MGH Handovers Committee
In 2013, MGH formed a multidisciplinary Handovers Committee consisting of representatives from CQS, physician and nurse leaders from across the institution, therapists, educators and trainees. This committee evaluated various handover systems and selected I-PASS. It subsequently provided high-level strategic direction and served as the link to other stakeholder groups.
Senior leadership advocacy
The support of senior hospital leadership, board members, department chairs and senior physicians and nurses was critical to effect major behavioural and cultural changes.65 Considerable effort was devoted to educating these groups and assuring their engagement in I-PASS implementation. The Hospital President communicated his support for I-PASS in global emails, and I-PASS leaders presented to the MGH Board of Trustees and department chairs. Physician education was usually conducted by a Hospital Vice President, which sends an important message regarding institutional commitment.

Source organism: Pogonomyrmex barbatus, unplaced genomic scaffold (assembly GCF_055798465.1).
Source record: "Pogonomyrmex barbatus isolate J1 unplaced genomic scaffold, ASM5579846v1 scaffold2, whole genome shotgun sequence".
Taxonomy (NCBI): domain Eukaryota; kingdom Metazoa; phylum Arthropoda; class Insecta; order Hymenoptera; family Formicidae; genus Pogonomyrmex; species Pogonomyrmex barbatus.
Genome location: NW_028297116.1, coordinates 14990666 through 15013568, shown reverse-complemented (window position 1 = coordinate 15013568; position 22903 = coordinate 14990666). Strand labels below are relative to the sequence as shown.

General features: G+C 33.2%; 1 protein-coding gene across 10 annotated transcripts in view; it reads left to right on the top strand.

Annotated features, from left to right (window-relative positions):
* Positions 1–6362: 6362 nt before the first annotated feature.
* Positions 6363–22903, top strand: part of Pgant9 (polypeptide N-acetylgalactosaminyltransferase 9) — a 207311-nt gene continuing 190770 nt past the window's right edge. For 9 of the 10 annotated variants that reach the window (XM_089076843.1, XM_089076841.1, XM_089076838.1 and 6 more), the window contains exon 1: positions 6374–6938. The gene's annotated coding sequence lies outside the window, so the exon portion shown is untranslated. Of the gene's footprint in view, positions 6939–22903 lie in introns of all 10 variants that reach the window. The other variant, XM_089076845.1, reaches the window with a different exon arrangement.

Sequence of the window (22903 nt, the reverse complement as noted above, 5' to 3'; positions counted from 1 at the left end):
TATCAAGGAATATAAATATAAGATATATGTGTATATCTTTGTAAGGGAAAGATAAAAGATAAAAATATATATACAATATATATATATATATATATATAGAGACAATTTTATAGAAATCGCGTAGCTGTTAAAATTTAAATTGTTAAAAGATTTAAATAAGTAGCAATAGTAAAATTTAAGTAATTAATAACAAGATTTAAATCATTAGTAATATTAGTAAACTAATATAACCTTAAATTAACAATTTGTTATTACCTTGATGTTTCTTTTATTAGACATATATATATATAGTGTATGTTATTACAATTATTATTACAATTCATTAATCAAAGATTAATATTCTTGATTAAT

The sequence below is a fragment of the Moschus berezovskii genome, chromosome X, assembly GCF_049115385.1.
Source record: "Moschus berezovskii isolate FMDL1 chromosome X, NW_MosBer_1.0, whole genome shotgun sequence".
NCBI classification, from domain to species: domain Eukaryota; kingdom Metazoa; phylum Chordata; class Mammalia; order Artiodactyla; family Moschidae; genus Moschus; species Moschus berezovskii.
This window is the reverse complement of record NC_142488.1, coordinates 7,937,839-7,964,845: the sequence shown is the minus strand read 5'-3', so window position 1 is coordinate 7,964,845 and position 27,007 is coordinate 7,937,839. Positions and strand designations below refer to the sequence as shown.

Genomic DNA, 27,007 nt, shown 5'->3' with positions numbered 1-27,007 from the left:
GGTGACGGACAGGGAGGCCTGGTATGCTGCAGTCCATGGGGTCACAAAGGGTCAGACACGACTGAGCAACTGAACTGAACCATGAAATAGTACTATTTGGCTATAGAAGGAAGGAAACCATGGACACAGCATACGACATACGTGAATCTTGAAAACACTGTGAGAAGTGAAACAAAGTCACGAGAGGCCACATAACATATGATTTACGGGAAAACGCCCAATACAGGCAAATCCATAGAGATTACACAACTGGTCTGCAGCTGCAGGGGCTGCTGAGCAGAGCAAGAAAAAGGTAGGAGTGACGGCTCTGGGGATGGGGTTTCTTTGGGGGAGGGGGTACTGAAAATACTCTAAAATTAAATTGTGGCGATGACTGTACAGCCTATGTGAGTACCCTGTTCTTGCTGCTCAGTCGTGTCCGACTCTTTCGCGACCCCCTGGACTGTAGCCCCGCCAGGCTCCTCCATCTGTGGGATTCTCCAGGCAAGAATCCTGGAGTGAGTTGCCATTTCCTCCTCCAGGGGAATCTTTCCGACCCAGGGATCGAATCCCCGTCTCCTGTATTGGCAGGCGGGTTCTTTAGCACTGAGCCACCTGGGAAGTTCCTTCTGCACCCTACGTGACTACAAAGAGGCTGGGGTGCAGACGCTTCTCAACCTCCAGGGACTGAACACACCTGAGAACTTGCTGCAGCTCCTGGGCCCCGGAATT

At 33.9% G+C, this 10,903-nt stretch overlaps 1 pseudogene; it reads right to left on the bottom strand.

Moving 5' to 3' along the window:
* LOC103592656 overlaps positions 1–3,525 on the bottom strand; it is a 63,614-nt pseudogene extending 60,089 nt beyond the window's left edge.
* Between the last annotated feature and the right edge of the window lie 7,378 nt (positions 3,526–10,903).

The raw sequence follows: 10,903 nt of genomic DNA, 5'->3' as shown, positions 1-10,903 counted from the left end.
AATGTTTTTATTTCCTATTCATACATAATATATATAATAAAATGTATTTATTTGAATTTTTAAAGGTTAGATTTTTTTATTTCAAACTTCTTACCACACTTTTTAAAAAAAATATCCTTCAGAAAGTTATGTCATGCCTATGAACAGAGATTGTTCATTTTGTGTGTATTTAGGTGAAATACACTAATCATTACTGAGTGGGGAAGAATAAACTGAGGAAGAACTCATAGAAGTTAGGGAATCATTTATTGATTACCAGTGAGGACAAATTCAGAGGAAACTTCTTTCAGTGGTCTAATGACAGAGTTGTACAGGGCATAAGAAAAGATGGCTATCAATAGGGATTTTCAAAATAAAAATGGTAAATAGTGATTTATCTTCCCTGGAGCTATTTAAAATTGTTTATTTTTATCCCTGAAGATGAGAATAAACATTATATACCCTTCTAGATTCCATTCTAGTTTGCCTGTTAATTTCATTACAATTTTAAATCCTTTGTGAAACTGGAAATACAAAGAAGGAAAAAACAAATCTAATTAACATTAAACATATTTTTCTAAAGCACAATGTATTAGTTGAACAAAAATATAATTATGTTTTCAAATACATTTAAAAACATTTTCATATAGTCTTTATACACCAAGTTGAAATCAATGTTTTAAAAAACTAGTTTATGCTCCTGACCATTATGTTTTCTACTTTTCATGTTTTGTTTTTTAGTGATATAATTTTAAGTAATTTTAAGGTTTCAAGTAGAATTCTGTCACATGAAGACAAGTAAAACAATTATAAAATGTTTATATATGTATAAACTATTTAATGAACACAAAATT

In contrast to the more limited approach in some previous I-PASS publications, we trained all direct caregivers (eg, attending physicians and residents, nurses, therapists), with education tailored to specific role groups, venues and specialties. This broader scope of implementation demonstrated that I-PASS was an institutional priority, and it also facilitated use of I-PASS in communications across role groups and settings.
Housestaff Quality and Safety Committee
Most physician handovers occur among residents. As a source of frontline feedback regarding implementation barriers and suggested changes, the Housestaff Quality and Safety Committee provided valuable input and leadership, facilitating iterative improvements in implementation strategies and tactics.